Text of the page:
Board ultimately rated Mr. Copeland under the listed DCs, determining that he was entitled to a
50% disability rating under DC 5276 and that he was not entitled to a compensable evaluation under DC
5280. R. at 9-11; see 38 U.S.C. § 7261(b)(2) (requiring the Court to “take due account of the
rule of prejudicial error”);
Shinseki v. Sanders, 556 U.S. 396, 409 (2009) (noting that “the burden of
showing that an error is
harmful normally falls upon the party attacking the agency’s determination
“). The appellant does
not argue that the Board erred when it determined the appropriate
disability ratings under DC 5276
and 5280, nor can the Court discern any deficiency in this analysis.
The Court will, therefore, affirm the Board’s decision. In light of this
outcome, the Court
will not address the appellant’s remaining arguments. Although the Court
may one day be called
to resolve those matters in the context of an unlisted condition rated by
analogy, they are not
implicated in the instant decision.
IV. CONCLUSION
Upon consideration of the foregoing analysis, the record on appeal, and
the parties’ pleadings, the Board’s February 26, 2014, decision is AFFIRMED.
GREENBERG, Judge, dissenting: I dissent. Because I believe DC 5284 is
directly applicable to
theappellant’scombineddisability,whichincludespesplanusandhallux valgus,
the majority cannot
describe compensating the appellant under DC 5284 as “rating by analogy.”
DC 5284 is labeled “Foot injuries, other.” While one reading of this DC
appears to limit
compensation to a foot injury, the word “other” is not superfluous. The
remainder of the diagnostic
codes that pertain to the feet compensate foot conditions and not injuries.
See 38 C.F.R. § 4.72, DC
5276-5283. When read naturally with the rest of the rating schedule, the
term “injuries, other”
clearly suggests that DC 5284 is a broader diagnostic code for feet.
See FDA v. Brown &
Williamson Tobacco Corp., 529 U.S. 120, 132 (2000) (“The meaning—or
ambiguity—of certain
words or phrases may only become evident when placed in context.”).
7

The majority holds that “there are already safeguards in place to
compensate a veteran . . .
for the combined effects of multiple service-connected disabilities.” Ante
at 6. But, Tropf v
Nicholson, 20 Vet.App. 317 (2006), is cited for the proposition that when
a single injury has
multiple manifestations, the appropriate action is to recognize the
disabilities separately and
combine the rating. The appellant suffers from multiple service-connected
conditions that, when
working against each other create a combined disability that is different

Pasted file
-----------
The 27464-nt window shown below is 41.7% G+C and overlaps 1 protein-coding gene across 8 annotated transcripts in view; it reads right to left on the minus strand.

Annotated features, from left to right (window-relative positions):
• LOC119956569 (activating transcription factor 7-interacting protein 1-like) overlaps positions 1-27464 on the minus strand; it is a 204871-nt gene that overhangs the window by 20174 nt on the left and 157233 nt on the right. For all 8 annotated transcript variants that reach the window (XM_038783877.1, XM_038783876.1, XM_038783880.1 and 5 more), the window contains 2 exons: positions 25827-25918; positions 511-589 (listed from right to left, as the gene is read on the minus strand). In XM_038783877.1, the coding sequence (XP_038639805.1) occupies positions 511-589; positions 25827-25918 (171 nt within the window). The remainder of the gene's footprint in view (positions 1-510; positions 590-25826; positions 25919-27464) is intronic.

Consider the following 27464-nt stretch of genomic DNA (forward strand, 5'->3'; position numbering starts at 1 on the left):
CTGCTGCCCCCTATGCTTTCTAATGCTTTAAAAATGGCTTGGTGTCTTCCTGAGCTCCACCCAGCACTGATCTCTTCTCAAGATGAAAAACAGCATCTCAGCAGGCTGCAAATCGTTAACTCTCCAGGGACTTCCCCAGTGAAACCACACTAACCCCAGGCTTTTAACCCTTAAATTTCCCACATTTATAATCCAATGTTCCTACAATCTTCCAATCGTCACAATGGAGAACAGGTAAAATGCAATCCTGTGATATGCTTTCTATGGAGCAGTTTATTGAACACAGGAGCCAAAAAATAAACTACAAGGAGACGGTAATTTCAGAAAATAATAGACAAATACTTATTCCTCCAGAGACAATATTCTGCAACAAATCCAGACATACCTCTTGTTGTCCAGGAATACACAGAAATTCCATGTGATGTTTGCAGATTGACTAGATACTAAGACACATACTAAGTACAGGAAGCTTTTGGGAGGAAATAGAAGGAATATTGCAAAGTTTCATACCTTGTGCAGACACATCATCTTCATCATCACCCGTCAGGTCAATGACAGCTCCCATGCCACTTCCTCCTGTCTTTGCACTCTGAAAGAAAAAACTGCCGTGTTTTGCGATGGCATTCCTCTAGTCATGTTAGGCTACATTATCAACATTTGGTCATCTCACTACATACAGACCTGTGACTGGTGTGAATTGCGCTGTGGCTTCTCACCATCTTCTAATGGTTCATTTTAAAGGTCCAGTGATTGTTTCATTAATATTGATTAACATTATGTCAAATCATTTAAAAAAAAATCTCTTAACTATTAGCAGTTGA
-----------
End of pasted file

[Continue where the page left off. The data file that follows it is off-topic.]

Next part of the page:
from either condition
individually. To the extent that the majority suggests that referral for
extraschedular consideration
is appropriate here, I believe DC 5284 sufficiently contemplates the
appellant’s disability picture.
See Thun v. Peake, 22 Vet.App. 111 (2008), aff’d sub nom. Thun v. Shinseki,
572 F.3d 1366 (Fed.
Cir. 2009). There is no need to require the appellant to satisfy the
additional burden of establishing
that his combined disability has caused suchrelated factors as marked
interference with employment
or frequent periods of hospitalization where the rating schedule can
adequately compensate the
appellant. See id.
Moreover, VA has the duty to maximize benefits and merely compensating an
appellant for
all of the manifestations of his disability does not fully satisfy this
obligation. See AB v. Brown,
6 Vet.App. 35, 38 (1993). VA must award the highest benefit allowed
because this is what a veteran
is presumed to be seeking. Id. Here that would be compensating the
appellant under DC 5284.
The appellant’s unique factual circumstances illustrate the possibility of
compensating the appellant
under both the DCs that specifically address his conditions (DCs 5276 and
5280) and the broader
DC 5284.
Nothing in the rating schedule prevents a disability from being
appropriately
compensated under multiple diagnostic codes, and the majority’s implicit
suggestion that a disability
listed in the rating schedule can only be rated under its listed DC, when
other provisions exist,
comes dangerously close to the Court reviewing the schedule of ratings for
disabilities. We cannot,
as a matter of law, question, but can only interpret, the secretary’s
adoption of DC 5284 as an
alternative means to compensate a veteran. See Previous HitWingardNext Document v. Mcdonald, 779 F.
3d 1354, 1356-57
(Fed. Cir. 2015).
This is not a rating by analogy case. Nowhere in the decision by the Board
does the word
analogy or its concept appear. See R. at 3-16. Rather, the Board was
appropriately considering DC
5284 as applying directly to the appellant’s condition and, but for a
mathematical error by the Board,
8

the appellant would have received a higher rating under DC 5284 which
would be a favorable
finding protected by the Court. See Medrano v. Nicholson, 21 Vet.App. 165,
170 (2007).
The appellant, a veteran of the army of occupation in Germany, at advanced
age is struggling
to be appropriately compensated by reason of ambiguous language in a
regulation. We should take
care, in these situations, to resolve matters as fully as possible in
favor of the veteran. Because I
believe the majority has incorrectly applied this regulation to the facts
found, I respectfully dissent.
9